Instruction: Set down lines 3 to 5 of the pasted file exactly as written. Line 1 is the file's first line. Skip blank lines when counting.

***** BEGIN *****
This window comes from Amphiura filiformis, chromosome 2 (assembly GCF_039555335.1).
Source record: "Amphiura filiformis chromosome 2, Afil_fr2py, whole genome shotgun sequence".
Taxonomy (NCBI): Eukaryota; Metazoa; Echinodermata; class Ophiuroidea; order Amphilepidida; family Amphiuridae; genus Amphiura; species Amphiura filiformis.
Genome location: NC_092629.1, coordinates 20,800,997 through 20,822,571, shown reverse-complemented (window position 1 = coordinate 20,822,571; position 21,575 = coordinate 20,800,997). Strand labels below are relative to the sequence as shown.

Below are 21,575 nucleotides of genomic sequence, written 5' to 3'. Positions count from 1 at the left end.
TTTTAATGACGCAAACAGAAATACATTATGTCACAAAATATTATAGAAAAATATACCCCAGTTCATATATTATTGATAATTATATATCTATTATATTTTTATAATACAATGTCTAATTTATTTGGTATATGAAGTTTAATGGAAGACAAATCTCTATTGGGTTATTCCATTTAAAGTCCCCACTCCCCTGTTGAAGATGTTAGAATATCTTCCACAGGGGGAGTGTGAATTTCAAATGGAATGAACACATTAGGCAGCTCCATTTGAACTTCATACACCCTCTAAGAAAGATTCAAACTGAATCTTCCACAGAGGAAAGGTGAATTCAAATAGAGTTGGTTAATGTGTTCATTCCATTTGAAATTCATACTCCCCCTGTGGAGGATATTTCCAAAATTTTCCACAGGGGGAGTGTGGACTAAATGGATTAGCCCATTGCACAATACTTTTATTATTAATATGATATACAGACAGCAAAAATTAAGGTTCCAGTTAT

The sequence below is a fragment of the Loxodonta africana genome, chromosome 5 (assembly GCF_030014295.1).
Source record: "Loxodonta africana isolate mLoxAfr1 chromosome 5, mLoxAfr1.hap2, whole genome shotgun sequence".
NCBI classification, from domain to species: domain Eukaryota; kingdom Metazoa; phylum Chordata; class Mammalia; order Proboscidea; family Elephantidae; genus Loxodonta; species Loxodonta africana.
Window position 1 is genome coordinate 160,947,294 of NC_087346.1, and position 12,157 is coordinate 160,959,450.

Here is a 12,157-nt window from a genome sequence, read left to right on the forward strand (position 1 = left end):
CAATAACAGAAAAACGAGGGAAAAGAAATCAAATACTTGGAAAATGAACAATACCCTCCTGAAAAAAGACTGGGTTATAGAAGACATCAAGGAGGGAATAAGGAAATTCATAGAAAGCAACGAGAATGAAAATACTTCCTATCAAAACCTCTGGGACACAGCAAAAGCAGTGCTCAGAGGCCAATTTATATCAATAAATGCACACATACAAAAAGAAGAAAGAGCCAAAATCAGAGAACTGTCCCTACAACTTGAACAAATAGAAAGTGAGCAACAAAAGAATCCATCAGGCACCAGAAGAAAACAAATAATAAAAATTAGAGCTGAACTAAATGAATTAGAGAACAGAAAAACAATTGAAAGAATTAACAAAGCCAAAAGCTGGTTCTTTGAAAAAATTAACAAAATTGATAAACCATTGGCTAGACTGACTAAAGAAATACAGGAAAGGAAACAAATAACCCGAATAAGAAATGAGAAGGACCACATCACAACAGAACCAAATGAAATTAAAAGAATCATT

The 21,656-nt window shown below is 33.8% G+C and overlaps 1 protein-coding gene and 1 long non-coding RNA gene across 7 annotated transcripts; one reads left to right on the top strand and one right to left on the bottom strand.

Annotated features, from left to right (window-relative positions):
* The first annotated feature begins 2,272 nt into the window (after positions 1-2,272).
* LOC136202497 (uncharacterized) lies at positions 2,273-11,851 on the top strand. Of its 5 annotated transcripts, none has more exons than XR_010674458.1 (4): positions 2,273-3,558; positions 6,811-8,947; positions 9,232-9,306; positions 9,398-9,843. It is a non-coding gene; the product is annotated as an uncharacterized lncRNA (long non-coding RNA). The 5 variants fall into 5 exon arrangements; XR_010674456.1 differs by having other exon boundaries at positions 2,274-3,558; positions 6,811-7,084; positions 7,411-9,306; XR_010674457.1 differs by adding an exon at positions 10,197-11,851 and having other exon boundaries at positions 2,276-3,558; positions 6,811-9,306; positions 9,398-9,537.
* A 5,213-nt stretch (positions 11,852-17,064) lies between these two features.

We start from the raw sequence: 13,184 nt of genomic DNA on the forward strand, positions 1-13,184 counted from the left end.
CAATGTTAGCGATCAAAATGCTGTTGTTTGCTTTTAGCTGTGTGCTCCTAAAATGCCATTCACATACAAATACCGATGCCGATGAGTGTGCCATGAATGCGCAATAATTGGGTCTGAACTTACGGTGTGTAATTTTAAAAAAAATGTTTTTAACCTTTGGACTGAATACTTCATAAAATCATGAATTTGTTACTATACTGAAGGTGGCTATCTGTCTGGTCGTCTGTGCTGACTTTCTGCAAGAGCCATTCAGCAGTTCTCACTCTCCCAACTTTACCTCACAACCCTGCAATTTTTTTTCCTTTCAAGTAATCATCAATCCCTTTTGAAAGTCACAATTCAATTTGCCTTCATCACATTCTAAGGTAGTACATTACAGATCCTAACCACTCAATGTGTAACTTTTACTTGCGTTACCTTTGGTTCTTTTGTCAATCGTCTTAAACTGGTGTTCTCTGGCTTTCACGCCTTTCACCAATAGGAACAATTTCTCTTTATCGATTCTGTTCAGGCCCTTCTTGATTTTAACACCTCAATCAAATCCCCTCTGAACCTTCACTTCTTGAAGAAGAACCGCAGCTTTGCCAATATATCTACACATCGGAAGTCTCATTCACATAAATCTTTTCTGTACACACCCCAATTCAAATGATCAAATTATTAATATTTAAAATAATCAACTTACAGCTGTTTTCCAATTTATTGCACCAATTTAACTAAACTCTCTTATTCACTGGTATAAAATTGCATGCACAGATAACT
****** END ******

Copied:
Taxonomy (NCBI): Eukaryota; Metazoa; Echinodermata; class Ophiuroidea; order Amphilepidida; family Amphiuridae; genus Amphiura; species Amphiura filiformis.
Genome location: NC_092629.1, coordinates 20,800,997 through 20,822,571, shown reverse-complemented (window position 1 = coordinate 20,822,571; position 21,575 = coordinate 20,800,997). Strand labels below are relative to the sequence as shown.

Below are 21,575 nucleotides of genomic sequence, written 5' to 3'. Positions count from 1 at the left end.